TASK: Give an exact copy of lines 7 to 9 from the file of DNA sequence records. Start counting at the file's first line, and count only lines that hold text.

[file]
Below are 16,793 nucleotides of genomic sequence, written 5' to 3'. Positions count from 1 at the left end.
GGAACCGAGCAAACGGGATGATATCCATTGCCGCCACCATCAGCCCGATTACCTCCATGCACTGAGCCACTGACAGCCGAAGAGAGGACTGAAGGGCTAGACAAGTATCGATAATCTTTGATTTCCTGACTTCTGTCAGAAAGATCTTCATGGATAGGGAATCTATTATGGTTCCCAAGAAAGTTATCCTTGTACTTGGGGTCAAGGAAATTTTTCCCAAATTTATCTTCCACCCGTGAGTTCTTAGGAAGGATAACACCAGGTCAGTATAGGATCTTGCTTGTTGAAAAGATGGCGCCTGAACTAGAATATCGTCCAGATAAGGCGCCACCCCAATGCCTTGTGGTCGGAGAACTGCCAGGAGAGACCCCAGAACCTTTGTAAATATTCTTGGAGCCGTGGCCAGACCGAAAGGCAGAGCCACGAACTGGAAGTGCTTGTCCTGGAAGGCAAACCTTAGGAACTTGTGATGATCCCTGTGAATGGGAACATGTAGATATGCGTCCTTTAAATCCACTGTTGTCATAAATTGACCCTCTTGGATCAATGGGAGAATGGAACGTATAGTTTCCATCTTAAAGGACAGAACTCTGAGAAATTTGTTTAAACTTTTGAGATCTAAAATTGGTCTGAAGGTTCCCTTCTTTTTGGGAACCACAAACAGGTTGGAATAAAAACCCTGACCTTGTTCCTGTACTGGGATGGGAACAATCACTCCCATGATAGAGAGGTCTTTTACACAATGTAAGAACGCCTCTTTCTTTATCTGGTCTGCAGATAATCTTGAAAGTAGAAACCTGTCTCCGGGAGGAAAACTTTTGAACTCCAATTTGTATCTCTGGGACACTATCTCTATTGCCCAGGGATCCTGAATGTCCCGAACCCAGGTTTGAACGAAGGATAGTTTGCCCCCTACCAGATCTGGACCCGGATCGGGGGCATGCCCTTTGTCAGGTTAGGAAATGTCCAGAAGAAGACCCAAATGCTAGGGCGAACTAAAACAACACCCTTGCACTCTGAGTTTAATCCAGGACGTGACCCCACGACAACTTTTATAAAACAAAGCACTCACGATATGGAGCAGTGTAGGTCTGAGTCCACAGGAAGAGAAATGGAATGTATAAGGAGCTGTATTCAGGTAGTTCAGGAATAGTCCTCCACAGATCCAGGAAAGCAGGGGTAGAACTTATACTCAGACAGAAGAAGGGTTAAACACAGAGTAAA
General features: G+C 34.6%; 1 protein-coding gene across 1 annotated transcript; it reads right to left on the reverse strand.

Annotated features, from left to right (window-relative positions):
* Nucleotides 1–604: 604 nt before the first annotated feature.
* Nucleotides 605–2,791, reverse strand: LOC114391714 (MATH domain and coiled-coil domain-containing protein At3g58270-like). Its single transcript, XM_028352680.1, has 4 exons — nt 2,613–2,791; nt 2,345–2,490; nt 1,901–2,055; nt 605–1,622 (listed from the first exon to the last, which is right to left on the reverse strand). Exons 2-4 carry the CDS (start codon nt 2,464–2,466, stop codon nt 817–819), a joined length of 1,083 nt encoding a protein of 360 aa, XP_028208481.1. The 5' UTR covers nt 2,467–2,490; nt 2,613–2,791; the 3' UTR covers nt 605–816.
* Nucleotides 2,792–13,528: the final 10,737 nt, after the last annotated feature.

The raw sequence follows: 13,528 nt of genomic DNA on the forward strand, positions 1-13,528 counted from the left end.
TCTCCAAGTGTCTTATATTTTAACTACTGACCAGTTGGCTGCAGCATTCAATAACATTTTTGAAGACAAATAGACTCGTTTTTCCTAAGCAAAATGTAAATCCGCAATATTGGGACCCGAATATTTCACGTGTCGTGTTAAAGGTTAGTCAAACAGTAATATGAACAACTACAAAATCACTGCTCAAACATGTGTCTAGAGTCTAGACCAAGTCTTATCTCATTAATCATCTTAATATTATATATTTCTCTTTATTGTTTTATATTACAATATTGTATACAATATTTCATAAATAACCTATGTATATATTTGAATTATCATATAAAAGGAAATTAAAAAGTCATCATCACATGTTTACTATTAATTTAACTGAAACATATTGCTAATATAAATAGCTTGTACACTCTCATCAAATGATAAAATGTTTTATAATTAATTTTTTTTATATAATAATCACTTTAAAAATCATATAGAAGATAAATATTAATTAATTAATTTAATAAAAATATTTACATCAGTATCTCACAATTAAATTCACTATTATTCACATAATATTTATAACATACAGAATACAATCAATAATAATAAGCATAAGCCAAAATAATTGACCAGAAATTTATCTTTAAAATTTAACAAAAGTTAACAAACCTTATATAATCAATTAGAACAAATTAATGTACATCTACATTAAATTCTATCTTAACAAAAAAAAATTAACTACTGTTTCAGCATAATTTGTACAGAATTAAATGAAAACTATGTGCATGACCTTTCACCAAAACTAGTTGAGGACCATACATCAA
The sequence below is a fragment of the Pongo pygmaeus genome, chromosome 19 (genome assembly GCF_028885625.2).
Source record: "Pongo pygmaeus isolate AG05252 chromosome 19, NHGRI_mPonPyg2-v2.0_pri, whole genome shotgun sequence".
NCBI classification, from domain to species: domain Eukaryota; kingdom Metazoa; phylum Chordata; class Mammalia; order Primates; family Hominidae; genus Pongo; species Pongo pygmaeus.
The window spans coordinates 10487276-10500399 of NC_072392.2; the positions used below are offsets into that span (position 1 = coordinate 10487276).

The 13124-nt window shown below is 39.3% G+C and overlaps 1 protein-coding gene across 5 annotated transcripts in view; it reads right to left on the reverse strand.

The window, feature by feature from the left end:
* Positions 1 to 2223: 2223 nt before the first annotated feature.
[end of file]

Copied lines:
* Nucleotides 2,792–13,528: the final 10,737 nt, after the last annotated feature.

The raw sequence follows: 13,528 nt of genomic DNA on the forward strand, positions 1-13,528 counted from the left end.
TCTCCAAGTGTCTTATATTTTAACTACTGACCAGTTGGCTGCAGCATTCAATAACATTTTTGAAGACAAATAGACTCGTTTTTCCTAAGCAAAATGTAAATCCGCAATATTGGGACCCGAATATTTCACGTGTCGTGTTAAAGGTTAGTCAAACAGTAATATGAACAACTACAAAATCACTGCTCAAACATGTGTCTAGAGTCTAGACCAAGTCTTATCTCATTAATCATCTTAATATTATATATTTCTCTTTATTGTTTTATATTACAATATTGTATACAATATTTCATAAATAACCTATGTATATATTTGAATTATCATATAAAAGGAAATTAAAAAGTCATCATCACATGTTTACTATTAATTTAACTGAAACATATTGCTAATATAAATAGCTTGTACACTCTCATCAAATGATAAAATGTTTTATAATTAATTTTTTTTATATAATAATCACTTTAAAAATCATATAGAAGATAAATATTAATTAATTAATTTAATAAAAATATTTACATCAGTATCTCACAATTAAATTCACTATTATTCACATAATATTTATAACATACAGAATACAATCAATAATAATAAGCATAAGCCAAAATAATTGACCAGAAATTTATCTTTAAAATTTAACAAAAGTTAACAAACCTTATATAATCAATTAGAACAAATTAATGTACATCTACATTAAATTCTATCTTAACAAAAAAAAATTAACTACTGTTTCAGCATAATTTGTACAGAATTAAATGAAAACTATGTGCATGACCTTTCACCAAAACTAGTTGAGGACCATACATCAA